The new chairman of the Louisa County Board of Supervisors says he wants to establish a more robust long-term budgeting process to try to better anticipate future expenses.
Bob Babyok (Green Springs district) was elected chairman by his colleagues at the Jan. 6 board meeting. One of the first items on his plate is the draft budget for fiscal year 2021, which begins in July.
“We don’t really have a 10-year plan,” he said. “At least if we get it on paper, we can prioritize our needs with what we can afford.”
In recent years the county has extended the horizon of its capital improvement planning process from five years to 20. But the board has only considered its operating budget, which is by far the largest share of county costs, for the next two years.
Babyok also noted the need to ensure the county has enough money in reserve to address crises, such as an increase in the cost of the James River Water Project. As delays continue due to the conflict with the Monacan Indian Nation over the project’s location, construction costs are likely to rise.
“I want to make sure we’re not caught in a bad situation,” Babyok said.
Eric Purcell, the recently elected Louisa district supervisor, is the board’s new vice-chairman. He and Babyok unseated Duane Adams (Mineral district) and Toni Williams (Jackson district), respectively at the Jan. 6 meeting.
The vote to elect Babyok was 3-2, with Williams and Adams opposed. Supervisor Tommy Barlow (Mountain Road district) was absent. Fitzgerald Barnes (Patrick Henry district) missed the first vote, but arrived in time to cast a fourth vote in Purcell’s favor.
Williams and Adams are the two Republicans on the board and aggressive fiscal conservatives. The other members have not declared a political affiliation, though Barlow leans conservative and Barnes, Babyok and Willie Gentry (Cuckoo district) have shown more openness to new spending. Purcell’s arrival on the board, replacing Troy Wade, suggested a shift in the board’s approach.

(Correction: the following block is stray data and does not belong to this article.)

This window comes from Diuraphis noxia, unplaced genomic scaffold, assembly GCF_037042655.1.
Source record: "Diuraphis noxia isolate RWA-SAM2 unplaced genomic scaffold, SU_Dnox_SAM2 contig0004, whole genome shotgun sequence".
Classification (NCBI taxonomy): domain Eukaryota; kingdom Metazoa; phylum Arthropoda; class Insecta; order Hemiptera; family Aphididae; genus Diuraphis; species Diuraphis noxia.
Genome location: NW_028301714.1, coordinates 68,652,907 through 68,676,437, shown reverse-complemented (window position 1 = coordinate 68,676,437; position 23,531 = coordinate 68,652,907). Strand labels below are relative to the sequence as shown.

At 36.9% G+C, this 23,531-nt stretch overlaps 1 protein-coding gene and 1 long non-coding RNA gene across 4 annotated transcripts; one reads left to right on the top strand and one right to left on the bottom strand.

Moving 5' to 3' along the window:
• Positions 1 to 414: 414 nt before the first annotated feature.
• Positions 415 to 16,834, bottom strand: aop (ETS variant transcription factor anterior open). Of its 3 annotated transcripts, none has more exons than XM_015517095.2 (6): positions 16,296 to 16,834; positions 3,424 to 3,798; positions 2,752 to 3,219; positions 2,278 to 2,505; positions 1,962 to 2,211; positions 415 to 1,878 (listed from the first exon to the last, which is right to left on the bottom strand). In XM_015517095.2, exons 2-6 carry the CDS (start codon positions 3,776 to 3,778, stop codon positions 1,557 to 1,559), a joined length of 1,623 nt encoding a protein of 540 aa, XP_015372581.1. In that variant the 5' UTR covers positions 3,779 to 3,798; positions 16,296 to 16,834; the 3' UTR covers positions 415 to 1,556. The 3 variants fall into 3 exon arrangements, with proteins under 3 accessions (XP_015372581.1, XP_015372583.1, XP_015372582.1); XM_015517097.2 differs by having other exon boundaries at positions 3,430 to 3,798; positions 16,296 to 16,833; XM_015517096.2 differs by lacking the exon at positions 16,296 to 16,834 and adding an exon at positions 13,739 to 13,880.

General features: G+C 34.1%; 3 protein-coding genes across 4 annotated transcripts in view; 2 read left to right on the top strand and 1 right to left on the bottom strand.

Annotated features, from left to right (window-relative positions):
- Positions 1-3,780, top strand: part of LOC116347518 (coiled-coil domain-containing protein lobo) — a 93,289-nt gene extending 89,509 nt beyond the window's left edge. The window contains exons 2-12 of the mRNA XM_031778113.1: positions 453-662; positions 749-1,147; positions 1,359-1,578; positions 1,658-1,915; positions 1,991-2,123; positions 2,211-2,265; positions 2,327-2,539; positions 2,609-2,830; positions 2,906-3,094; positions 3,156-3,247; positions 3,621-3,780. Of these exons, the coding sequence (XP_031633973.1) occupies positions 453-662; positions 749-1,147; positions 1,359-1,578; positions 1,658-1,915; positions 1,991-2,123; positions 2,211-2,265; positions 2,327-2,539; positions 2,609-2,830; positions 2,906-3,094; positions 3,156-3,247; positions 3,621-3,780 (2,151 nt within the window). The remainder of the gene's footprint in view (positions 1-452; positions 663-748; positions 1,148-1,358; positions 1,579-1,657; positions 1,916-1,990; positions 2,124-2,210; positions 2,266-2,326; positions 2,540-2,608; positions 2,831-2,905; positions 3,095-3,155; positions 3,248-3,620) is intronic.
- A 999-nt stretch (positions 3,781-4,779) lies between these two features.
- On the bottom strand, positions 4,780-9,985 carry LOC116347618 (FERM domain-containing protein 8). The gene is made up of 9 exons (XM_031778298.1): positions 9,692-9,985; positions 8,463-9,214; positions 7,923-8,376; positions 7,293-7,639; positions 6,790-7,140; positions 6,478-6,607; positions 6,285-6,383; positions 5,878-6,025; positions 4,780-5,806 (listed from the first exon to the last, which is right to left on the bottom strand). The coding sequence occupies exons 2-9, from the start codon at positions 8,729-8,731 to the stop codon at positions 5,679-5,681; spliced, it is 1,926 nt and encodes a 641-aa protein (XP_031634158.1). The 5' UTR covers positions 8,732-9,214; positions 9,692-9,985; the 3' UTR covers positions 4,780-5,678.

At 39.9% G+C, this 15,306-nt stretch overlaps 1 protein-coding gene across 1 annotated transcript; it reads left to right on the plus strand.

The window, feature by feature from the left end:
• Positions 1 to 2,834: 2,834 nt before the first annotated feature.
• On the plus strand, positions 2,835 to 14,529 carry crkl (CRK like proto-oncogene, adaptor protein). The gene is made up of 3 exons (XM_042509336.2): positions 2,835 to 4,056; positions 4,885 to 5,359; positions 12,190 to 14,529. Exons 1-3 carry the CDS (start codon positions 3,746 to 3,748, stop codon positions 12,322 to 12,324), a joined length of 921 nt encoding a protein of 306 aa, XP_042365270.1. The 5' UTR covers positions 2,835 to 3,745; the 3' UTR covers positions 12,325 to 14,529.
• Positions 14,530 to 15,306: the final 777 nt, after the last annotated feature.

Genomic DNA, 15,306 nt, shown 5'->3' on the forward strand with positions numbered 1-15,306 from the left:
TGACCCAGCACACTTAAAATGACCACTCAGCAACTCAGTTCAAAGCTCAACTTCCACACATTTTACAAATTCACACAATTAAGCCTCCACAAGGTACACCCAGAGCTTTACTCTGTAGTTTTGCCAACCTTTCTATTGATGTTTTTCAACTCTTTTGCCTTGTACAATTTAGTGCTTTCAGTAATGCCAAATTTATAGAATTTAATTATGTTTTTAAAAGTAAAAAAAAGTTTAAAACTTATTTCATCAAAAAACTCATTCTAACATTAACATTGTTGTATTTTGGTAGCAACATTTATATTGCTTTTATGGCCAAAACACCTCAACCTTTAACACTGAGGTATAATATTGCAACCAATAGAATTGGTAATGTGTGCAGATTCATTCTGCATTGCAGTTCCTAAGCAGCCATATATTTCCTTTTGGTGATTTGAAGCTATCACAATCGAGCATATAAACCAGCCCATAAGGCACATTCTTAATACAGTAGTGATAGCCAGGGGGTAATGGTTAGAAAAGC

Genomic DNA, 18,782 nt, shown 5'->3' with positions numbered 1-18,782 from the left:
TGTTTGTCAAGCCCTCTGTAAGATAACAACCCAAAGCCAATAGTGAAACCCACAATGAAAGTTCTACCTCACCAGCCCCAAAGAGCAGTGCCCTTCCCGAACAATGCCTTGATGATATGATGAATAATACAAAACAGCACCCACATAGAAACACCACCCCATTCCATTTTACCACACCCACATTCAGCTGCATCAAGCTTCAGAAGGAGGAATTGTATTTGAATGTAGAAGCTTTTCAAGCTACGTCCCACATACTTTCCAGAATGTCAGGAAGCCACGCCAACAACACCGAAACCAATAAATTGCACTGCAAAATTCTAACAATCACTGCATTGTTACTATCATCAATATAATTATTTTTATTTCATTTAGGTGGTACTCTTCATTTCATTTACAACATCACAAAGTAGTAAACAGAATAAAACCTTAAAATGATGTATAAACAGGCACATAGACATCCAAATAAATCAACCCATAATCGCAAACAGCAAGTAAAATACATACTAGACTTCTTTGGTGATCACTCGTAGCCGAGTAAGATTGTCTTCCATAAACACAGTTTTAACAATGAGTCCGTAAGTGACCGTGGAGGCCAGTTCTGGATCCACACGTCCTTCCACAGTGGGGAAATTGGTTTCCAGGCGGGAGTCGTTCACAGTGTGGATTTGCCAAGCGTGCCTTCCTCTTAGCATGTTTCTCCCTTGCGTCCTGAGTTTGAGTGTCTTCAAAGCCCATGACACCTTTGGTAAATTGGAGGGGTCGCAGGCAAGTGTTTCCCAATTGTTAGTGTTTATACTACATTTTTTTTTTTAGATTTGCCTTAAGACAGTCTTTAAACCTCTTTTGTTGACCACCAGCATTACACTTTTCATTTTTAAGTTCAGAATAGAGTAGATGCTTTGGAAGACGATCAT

One of Babyok’s first tasks will be to appoint his colleagues to various committees, including the finance committee, which helps shape the draft budget before the full board considers it. Williams and Wade were the committee’s members in 2019. Babyok said he will take the next few weeks to survey other members about their interests.
Wanda Colvin, the county’s finance director, presented the fiscal year 2021 budget to the board. Initial estimates are for $119 million in revenues and $115 million in expenses, leaving a $4 million surplus. Some of the surplus could be used toward the $11 million in capital improvement plan requests submitted by department heads and volunteer fire and rescue agencies.
The county also has $8 million in unrestricted fund balance available and another $8 million set aside for long-term capital projects.
Proposed expenses in the draft budget include a three percent increase from the previous year for county staff salaries and a $204,000 hike in outside agency requests. Children’s Services Act and human services costs are projected to rise $921,000. The county’s Department of Fire and Emergency Services requested six new fire and rescue positions, at a price of $420,000; the sheriff’s office asked for $208,000 for two new patrol deputies and a criminal analyst.
Colvin said the county could save $236,000 by cutting two in-house attorney positions and hiring contractors instead.
The $11 million in capital requests for fiscal year 2021 include a Jouett Elementary School expansion; the first phase of work on a new career and technical education center and enclosing the big pool at the Betty J. Queen Intergenerational Center.
The first work session to discuss the budget in detail is planned for Feb. 3 at 4 p.m. at the county office building.